One of the most powerful and simple tools you can use to take control of your diabetes is to follow a diabetes warranty program. The concept is similar to the warranty program for a new or used car. If you follow the regularly scheduled maintenance, your car will run better and last longer. Following a diabetes warranty program will also help you pick up problems early so complications don’t reach end-stage levels. I designed this program to detect, as early as possible, any complications, such as eye, kidney, or nerve disease, that may arise over time.
Remember our first goal is to prevent the onset of any complications in the first place, but the next best thing is to be the first to know about them so early and aggressive therapy can be started ASAP! Eye, kidney, nerve, and heart disease do not have any symptoms in the early stages, which makes screening so important. If you follow the regularly scheduled maintenance program that is recommended by leaders in the field of diabetes, you’ll feel better and live a longer, healthier, and more productive life. Please try not to get overwhelmed with the list of things those of us with diabetes need to do over time, as it can seem daunting. All of this “stuff” will become a normal part of your life, and you will be in better shape in the long run.
All people with diabetes need a maintenance record book or electronic document that lists the recommended tests with dates and results like this:
This information is vital, primarily to those of us with diabetes, and secondarily to our health care providers (HCPs), in order to diagnose and track the common problems that can occur with or without diabetes. In many cases, your record will be more orderly and complete than the one in your medical chart.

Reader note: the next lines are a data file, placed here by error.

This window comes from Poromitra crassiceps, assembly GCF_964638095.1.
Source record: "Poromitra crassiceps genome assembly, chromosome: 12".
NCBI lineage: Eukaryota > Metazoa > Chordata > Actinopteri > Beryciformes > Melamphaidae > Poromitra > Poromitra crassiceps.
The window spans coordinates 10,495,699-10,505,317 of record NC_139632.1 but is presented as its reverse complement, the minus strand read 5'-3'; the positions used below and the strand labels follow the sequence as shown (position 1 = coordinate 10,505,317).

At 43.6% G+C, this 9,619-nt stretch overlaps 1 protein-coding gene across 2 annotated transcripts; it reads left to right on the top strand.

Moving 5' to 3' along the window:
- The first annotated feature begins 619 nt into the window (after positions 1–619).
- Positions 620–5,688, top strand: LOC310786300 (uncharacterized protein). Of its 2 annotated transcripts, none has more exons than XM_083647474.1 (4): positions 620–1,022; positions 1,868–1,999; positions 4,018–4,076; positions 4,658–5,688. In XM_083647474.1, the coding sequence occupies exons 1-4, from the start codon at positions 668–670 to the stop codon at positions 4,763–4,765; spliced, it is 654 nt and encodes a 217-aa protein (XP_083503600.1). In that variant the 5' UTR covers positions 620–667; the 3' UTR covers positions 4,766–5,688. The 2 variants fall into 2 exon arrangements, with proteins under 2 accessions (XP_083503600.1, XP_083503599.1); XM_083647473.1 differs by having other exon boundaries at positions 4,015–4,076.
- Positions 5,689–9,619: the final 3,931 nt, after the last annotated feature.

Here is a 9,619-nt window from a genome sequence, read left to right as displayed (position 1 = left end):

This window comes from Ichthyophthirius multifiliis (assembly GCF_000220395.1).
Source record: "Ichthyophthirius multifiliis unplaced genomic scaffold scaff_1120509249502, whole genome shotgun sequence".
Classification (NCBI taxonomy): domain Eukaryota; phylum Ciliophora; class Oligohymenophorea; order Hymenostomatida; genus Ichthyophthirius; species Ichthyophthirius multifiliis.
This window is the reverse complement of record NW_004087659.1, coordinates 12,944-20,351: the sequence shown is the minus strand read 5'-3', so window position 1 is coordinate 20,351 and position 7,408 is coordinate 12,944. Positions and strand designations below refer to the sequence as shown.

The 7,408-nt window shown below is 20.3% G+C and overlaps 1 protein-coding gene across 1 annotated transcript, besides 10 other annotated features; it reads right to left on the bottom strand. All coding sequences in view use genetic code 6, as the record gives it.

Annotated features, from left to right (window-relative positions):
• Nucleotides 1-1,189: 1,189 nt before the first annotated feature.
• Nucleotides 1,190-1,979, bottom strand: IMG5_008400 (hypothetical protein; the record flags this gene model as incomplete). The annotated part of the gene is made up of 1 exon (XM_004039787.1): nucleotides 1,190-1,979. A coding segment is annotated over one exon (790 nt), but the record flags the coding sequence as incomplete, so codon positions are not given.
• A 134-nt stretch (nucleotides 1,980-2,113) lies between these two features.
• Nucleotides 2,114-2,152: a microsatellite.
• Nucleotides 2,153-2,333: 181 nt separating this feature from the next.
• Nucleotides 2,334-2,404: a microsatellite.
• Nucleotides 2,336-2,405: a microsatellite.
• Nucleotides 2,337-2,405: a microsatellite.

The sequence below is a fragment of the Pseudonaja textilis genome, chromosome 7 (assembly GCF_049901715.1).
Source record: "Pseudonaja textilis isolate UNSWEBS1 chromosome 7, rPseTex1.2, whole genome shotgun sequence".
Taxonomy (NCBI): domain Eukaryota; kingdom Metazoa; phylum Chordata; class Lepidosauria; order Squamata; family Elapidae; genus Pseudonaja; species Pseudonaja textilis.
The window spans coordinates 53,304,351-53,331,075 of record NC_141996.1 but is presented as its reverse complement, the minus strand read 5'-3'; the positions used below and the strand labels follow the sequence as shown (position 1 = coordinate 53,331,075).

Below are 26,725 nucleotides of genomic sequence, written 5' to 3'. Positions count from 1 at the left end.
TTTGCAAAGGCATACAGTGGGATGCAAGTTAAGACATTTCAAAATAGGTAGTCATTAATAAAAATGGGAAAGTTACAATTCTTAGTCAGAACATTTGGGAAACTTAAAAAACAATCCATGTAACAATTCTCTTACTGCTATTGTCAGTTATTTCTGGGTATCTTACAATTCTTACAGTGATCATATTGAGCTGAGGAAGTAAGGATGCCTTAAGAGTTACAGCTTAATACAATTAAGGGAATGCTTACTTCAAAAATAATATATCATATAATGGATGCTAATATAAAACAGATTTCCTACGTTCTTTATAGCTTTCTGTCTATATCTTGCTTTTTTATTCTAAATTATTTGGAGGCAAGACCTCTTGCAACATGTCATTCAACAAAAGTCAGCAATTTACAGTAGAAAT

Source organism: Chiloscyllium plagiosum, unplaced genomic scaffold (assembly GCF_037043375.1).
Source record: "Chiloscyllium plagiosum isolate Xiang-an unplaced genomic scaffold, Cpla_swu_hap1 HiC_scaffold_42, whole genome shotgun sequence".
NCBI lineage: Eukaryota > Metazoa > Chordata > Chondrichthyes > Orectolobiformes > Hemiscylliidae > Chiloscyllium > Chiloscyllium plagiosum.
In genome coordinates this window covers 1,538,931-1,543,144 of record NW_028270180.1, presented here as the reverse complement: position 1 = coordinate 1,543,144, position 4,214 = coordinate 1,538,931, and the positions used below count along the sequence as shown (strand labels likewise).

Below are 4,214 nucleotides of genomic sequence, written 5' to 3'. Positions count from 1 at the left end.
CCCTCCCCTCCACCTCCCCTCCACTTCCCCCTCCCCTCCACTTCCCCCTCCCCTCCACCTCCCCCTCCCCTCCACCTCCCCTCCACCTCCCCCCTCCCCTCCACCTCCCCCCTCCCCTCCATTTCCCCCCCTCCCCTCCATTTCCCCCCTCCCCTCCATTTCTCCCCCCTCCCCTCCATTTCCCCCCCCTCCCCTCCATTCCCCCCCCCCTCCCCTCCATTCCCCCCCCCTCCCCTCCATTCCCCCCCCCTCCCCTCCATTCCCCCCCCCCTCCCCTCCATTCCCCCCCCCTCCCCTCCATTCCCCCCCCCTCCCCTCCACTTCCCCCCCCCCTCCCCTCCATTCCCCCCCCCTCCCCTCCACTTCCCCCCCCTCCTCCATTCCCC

If you discover that a test or exam has not been done that is needed in order to comply with your diabetes warranty program, you should discuss this with your HCP and request the test or exam. Phrase your comments and questions constructively and not too aggressively (for example, “Is it possible to please check my cholesterol levels next visit? My last values were done over a year ago, and I am concerned about them.”) You must work with your HCP in order to maintain your health and quality of life. Staying healthy is much easier when preventive measures are taken early, especially with diabetes. Most HCPs will be glad to help with your requests if they are appropriate and reasonable.
It is also not uncommon to change physicians or see specialists from different health care systems, so your record keeping takes on an even greater importance. If you can, it would be very helpful to make a file on your computer so that you can easily update it and print it out for your health care visits and/or bring on a flash drive to input into the EMR (electronic medical records). As a physician who cares for people with diabetes, I love it when my patients keep good records of their medical problems, list of medications, other doctors they see, tests, etc. It helps me take better care of them.